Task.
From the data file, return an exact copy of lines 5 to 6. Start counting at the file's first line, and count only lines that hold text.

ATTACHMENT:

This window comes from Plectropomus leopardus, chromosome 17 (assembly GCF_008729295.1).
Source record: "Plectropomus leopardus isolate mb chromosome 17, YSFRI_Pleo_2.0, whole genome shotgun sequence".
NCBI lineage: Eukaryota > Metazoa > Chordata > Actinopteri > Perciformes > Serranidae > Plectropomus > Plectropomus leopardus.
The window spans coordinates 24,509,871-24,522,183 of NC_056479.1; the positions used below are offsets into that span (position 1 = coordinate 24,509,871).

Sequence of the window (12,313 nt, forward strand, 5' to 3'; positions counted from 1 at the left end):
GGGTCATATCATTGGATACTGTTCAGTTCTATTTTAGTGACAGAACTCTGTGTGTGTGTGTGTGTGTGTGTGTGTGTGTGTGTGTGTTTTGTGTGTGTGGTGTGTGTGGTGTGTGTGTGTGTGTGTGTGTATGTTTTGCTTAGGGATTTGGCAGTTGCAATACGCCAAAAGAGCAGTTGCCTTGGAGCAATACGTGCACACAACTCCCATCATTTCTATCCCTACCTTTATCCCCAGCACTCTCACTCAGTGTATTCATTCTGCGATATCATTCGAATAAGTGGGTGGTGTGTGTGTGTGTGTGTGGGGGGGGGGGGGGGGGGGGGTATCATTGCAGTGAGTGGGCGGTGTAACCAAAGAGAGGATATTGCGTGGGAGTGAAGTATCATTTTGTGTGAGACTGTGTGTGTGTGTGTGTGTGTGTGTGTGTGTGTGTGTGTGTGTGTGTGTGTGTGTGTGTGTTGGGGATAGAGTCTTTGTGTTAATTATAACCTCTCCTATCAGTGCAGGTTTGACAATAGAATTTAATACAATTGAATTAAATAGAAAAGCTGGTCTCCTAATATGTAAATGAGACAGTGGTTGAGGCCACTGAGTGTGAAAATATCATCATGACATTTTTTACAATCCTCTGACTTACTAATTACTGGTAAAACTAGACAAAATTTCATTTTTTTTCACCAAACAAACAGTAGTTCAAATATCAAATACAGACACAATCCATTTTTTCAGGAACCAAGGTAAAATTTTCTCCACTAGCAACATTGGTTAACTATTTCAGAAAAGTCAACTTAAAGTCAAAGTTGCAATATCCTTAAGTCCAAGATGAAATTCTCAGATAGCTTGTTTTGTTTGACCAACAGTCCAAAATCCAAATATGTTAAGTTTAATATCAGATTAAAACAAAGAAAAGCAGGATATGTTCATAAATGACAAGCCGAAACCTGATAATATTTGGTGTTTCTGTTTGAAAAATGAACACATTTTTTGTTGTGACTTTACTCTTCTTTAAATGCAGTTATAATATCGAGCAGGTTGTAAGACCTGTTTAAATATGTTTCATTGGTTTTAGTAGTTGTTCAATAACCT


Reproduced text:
Sequence of the window (12,313 nt, forward strand, 5' to 3'; positions counted from 1 at the left end):
GGGTCATATCATTGGATACTGTTCAGTTCTATTTTAGTGACAGAACTCTGTGTGTGTGTGTGTGTGTGTGTGTGTGTGTGTGTGTGTTTTGTGTGTGTGGTGTGTGTGGTGTGTGTGTGTGTGTGTGTGTATGTTTTGCTTAGGGATTTGGCAGTTGCAATACGCCAAAAGAGCAGTTGCCTTGGAGCAATACGTGCACACAACTCCCATCATTTCTATCCCTACCTTTATCCCCAGCACTCTCACTCAGTGTATTCATTCTGCGATATCATTCGAATAAGTGGGTGGTGTGTGTGTGTGTGTGTGGGGGGGGGGGGGGGGGGGGGTATCATTGCAGTGAGTGGGCGGTGTAACCAAAGAGAGGATATTGCGTGGGAGTGAAGTATCATTTTGTGTGAGACTGTGTGTGTGTGTGTGTGTGTGTGTGTGTGTGTGTGTGTGTGTGTGTGTGTGTGTGTGTGTTGGGGATAGAGTCTTTGTGTTAATTATAACCTCTCCTATCAGTGCAGGTTTGACAATAGAATTTAATACAATTGAATTAAATAGAAAAGCTGGTCTCCTAATATGTAAATGAGACAGTGGTTGAGGCCACTGAGTGTGAAAATATCATCATGACATTTTTTACAATCCTCTGACTTACTAATTACTGGTAAAACTAGACAAAATTTCATTTTTTTTCACCAAACAAACAGTAGTTCAAATATCAAATACAGACACAATCCATTTTTTCAGGAACCAAGGTAAAATTTTCTCCACTAGCAACATTGGTTAACTATTTCAGAAAAGTCAACTTAAAGTCAAAGTTGCAATATCCTTAAGTCCAAGATGAAATTCTCAGATAGCTTGTTTTGTTTGACCAACAGTCCAAAATCCAAATATGTTAAGTTTAATATCAGATTAAAACAAAGAAAAGCAGGATATGTTCATAAATGACAAGCCGAAACCTGATAATATTTGGTGTTTCTGTTTGAAAAATGAACACATTTTTTGTTGTGACTTTACTCTTCTTTAAATGCAGTTATAATATCGAGCAGGTTGTAAGACCTGTTTAAATATGTTTCATTGGTTTTAGTAGTTGTTCAATAACCT